Mitt Romney's plastic and philosophically vapid campaign secured an easy victory in Florida on Tuesday night. Sunshine state GOP voters swallowed his "electability" argument whole, according to the exit polls.
It appears that country club Republicans have succeeded again in duping the GOP electorate into crowning a "centrist" Republican. Never mind that "centrist" Republicans rarely win the center. They usually lose the center while sapping the spirit of the party's conservative base.
Out of Bob Dole's and John McCain's tattered Big Tent steps another "reformed" RINO, Mitt Romney, who will receive, should he win the nomination, a similar thumping from the Democrats.
But let's say that he is "electable," for the sake of argument. Who cares? The purpose of politics in a republic is not simply to win but to win on sound principles. A party that pursues victory by scrapping or sidelining its platform will have no truth left with which to govern once it does.
If "electability" is the goal, why don't the politically correct plutocrats of the GOP just call for a one-party state? That way they could win every time.
The "electability" argument is bankrupt on both philosophical and practical grounds. It destroys the party's soul and guarantees defeat.
Even though Romney paid for this Florida win on his debit card -- outspending Newt by millions -- he still couldn't nail down the rank-and-file vote. Seven out of ten self-described conservatives didn't vote for him. This foreshadows the boredom and disgust that will keep conservatives home in the fall.
Visions of a former Paul Tsongas voter and Planned Parenthood supporter won't exactly blast them out of bed in the morning. The confederacy of weasels that is the GOP establishment couldn't even find a moderate with an engaging personality to run. They settled on a robotic bore.
His high-priced strategists -- the ones who bragged to the New York Times about engineering his post-South Carolina comeback -- wind him up and then find photographers to capture him "doing his own laundry," buying a Big Mac, or woodenly tossing bags of potato chips to media jackals on his campaign plane.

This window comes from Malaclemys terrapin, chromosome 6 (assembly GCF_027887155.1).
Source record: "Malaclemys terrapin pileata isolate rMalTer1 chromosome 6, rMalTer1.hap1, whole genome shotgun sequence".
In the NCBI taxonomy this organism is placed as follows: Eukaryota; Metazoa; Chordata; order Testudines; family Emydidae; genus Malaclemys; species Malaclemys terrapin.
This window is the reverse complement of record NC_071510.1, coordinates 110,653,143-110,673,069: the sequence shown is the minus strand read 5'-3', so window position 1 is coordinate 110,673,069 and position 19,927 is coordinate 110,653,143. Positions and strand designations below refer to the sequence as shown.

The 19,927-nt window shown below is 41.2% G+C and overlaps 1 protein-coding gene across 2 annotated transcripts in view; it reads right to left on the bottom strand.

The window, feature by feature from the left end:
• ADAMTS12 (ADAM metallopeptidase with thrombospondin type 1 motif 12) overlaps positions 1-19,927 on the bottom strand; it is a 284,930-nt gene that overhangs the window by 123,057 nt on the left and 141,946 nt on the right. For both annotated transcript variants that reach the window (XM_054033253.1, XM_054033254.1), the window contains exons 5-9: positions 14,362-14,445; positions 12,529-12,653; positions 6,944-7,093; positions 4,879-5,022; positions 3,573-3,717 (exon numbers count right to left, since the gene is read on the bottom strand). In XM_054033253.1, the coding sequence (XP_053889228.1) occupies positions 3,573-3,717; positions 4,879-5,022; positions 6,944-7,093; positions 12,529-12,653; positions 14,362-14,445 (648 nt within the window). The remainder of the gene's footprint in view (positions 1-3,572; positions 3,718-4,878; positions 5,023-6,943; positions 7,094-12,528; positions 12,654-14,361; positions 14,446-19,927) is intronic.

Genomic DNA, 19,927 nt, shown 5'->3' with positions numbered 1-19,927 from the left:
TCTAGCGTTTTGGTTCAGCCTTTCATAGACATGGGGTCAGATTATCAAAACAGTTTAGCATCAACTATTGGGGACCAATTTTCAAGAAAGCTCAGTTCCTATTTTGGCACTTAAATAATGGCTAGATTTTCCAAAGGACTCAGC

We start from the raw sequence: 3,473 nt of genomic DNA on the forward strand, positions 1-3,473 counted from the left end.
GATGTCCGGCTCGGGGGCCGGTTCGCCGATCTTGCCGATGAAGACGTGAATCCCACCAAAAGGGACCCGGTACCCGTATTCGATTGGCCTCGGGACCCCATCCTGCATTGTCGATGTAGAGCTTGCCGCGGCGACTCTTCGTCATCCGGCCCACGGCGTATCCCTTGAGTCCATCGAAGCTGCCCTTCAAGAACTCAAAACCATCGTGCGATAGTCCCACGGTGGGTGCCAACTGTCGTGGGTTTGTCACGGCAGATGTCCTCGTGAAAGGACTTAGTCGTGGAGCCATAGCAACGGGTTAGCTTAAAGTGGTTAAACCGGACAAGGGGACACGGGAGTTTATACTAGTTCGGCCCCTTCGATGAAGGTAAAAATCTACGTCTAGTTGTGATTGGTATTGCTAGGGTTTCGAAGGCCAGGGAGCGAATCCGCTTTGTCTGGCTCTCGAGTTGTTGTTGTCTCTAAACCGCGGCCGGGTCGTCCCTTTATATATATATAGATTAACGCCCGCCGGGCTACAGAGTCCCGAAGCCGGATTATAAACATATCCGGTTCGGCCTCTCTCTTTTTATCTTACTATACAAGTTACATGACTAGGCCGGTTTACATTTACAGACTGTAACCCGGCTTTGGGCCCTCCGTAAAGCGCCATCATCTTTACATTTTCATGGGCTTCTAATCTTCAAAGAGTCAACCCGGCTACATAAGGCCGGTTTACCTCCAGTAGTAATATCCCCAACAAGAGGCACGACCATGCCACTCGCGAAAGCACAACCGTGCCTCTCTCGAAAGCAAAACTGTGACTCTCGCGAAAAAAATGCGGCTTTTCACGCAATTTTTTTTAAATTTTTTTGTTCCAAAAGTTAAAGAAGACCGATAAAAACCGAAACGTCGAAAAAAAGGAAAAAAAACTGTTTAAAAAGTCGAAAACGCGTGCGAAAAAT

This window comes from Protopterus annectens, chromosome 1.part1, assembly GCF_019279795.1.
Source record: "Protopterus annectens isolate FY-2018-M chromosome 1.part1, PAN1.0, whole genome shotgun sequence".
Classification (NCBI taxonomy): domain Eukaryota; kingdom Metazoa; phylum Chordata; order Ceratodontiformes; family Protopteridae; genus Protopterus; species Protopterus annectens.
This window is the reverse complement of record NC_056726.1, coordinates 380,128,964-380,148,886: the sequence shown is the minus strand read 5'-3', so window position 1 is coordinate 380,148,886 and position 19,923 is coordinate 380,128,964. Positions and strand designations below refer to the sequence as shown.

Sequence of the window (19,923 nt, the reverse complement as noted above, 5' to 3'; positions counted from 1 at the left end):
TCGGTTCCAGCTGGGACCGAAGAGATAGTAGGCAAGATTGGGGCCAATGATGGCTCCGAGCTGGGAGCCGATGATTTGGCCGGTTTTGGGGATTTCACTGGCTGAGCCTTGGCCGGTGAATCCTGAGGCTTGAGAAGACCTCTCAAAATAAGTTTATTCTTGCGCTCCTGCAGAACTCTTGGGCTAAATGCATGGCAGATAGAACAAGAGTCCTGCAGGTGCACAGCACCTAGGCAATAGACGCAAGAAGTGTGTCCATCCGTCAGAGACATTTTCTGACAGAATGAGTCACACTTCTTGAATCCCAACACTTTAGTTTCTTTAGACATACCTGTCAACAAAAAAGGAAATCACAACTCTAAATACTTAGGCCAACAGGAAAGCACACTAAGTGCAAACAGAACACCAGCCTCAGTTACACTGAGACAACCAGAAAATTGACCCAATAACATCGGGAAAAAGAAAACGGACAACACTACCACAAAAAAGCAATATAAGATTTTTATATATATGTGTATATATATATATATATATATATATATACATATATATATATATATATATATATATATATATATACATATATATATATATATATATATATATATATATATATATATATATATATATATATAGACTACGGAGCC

This pitifully plastic campaign is what passes for winning politics in the GOP. Newt, Romney supporters crow, is a loser and "embarrassment." But what about their own candidate? Romney's teleprompter-dependent drivel is far more risible than Newt's grandiose opining. Romney comes off as the blinkered technocrat whose idea of wit is to compare his opponent to "Lucille Ball at the chocolate factory." All one can say for Romney is that he looks presidential. If Newt looked like Romney and Mitt looked like an overfed blowhard, Gingrich would be winning.
That Romney is a corny businessman of narrow learning and culture wouldn't be so deadly if he harbored conservative convictions. But he doesn't. He has been taught how to play a semi-conservative Republican on TV, but his deepest instincts remain liberal. Hence, his dogged pride in Romneycare, legislation that Barack Obama himself would have fathered had he governed the Bay State.
What's notable about the rise of Romney is not the extent to which he has pandered to conservatives -- the usual media narrative -- but the ease with which he has left his liberalism open for all to see and still won. In the debates, he has defended statist mandates, extolled gay rights (short of marriage), and waxed nostalgic about FDR's New Deal. Remember his rebuke of Rick Perry for even contemplating a system other than Social Security? Good Republicans, Mitt let Perry know, don't entertain such impure thoughts.
Almost two years after energy from the Tea Party swept Republicans back into congressional power, a politician who embodies the antithesis of that spirit stands on the verge of victory. This is regress, not progress, and the GOP will pay a severe price for the Faustian bargain of "electability" that it entails. A party that chooses power over principle will lose both.
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